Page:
Republicans want Moore out of race if allegations are true
GOP candidate accused of sexual misconduct
WASHINGTON – Republicans distanced themselves Thursday from GOP Senate candidate Roy Moore, saying he should drop out of the Alabama special election if sexual misconduct allegations against him are true.
“If these allegations are true, he must step aside,” said Majority Leader Mitch McConnell of Kentucky, establishing a line that was repeated by an array of his Senate Republican colleagues.
In a Washington Post story published Thursday, a woman said Moore engaged in sexual touching with her when she was a teenager and he was in his 30s in the late 1970s. Three other women told the
Post Moore pursued romantic rela-
tionships with them when they were teens in the same time period.
Moore, a former state Supreme Court chief justice, is running against Democrat Doug Jones, a former U. S. attorney, in a special election Dec. 12 for the seat Jeff Sessions gave up to become President Trump’s attorney general.
Moore vehemently denied the charges, calling them “fake news.” His campaign called the allegations “completely false.” “This garbage is the very definition of fake news and intentional defamation,” campaign chairman Bill Armistead said.
Moore blamed the story on Democrats, tweeting: “The Obama- Clinton Machine’s liberal media lapdogs just launched the most vicious and nasty round of attacks against me I’ve EVER faced! We are are in the midst of a spiritual battle with those who want to silence our message.”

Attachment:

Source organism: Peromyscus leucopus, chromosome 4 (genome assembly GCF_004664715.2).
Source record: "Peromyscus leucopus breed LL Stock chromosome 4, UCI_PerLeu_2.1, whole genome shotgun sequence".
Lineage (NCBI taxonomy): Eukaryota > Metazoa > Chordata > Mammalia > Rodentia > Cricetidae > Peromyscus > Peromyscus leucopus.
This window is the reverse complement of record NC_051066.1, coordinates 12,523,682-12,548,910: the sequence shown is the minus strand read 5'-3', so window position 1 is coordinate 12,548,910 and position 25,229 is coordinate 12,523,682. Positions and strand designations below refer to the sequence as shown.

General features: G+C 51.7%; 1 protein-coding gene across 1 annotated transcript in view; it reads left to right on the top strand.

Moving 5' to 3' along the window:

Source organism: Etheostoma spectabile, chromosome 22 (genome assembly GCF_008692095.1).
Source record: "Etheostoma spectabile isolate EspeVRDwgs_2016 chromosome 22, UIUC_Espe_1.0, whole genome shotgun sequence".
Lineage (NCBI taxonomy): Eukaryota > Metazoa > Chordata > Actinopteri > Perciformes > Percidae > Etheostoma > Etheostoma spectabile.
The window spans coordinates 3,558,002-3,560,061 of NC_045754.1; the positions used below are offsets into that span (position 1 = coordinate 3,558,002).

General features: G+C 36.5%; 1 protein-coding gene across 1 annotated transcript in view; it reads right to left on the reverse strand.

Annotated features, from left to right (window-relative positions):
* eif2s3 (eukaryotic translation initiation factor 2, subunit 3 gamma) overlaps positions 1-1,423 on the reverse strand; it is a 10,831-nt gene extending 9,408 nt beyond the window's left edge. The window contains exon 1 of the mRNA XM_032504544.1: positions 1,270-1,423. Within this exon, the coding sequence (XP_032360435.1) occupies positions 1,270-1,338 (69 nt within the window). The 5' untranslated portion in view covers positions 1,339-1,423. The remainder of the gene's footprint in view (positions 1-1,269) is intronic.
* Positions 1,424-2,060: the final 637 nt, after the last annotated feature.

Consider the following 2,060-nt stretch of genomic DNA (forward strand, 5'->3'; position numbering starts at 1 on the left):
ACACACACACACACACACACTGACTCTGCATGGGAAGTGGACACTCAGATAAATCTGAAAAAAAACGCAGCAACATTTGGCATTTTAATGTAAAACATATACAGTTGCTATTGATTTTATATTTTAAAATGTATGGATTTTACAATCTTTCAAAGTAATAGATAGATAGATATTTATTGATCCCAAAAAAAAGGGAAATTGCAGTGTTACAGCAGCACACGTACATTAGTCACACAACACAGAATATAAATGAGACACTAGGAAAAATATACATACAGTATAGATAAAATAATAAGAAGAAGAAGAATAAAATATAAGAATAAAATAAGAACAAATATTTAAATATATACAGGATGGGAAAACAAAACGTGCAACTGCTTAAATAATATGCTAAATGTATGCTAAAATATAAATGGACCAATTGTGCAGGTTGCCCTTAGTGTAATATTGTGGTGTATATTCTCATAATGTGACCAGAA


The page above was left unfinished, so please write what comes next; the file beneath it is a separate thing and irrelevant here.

After Democratic election victories in statehouse races in Virginia and New Jersey on Tuesday, attention has focused on the competitive race in Alabama.
Republicans count on a win in the red state, where Trump beat Democrat Hillary Clinton by 2- 1 in 2016. Republicans hold a slim 52- 48 majority in the Senate and cannot afford to lose an otherwise safe seat.
Polls have shown Moore holding a narrow lead over Jones.
Moore beat Sen. Luther Strange, who was appointed to fill the seat after Sessions’ departure in a Republican primary in September, even though Trump supported Strange.
Moore became a national figure in 2003 when he was removed as chief justice of the Alabama Supreme Court for refusing to follow a federal court order to take down a Ten Command- ments monument from a judicial building.
He was re- elected, then suspended in 2016 for ordering the state’s probate judges to not issue marriage licenses to same- sex couples even after the state’s same- sex marriage ban was overturned.
Several senators, including Richard Shelby, the senior Republican senator from Alabama, said last week they supported Moore’s bid. The tone changed Thursday. “If these allegations are true, there is no place for Roy Moore in the United States Senate,” Shelby said.
Sen. Lisa Murkowski, R- Alaska, said Strange should launch a write- in campaign if the allegations are true. Strange didn’t comment Thursday. Sen. John Thune, R- S. D., said Republicans were looking into steps to replace Moore if the allegations are true.
“The allegations against Alabama Senate candidate Roy Moore are deeply troubling,” Colorado Sen. Cory Gardner, chairman of the National Republican Senatorial Committee, said. “If these allegations are found to be true, Roy Moore must drop out of the Alabama special Senate election.”
Some Alabama officials dismissed the allegations. “Even if you accept
The Washington Post’s report as being completely true, it’s much ado about very little,” State Auditor Jim Zeigler told the Montgomery Advertiser.
Moore will remain on the ballots. Alabama Secretary of State John Merrill said Thursday ballots have already been printed.
Roy Moore’s campaign calls the accusations “completely false.”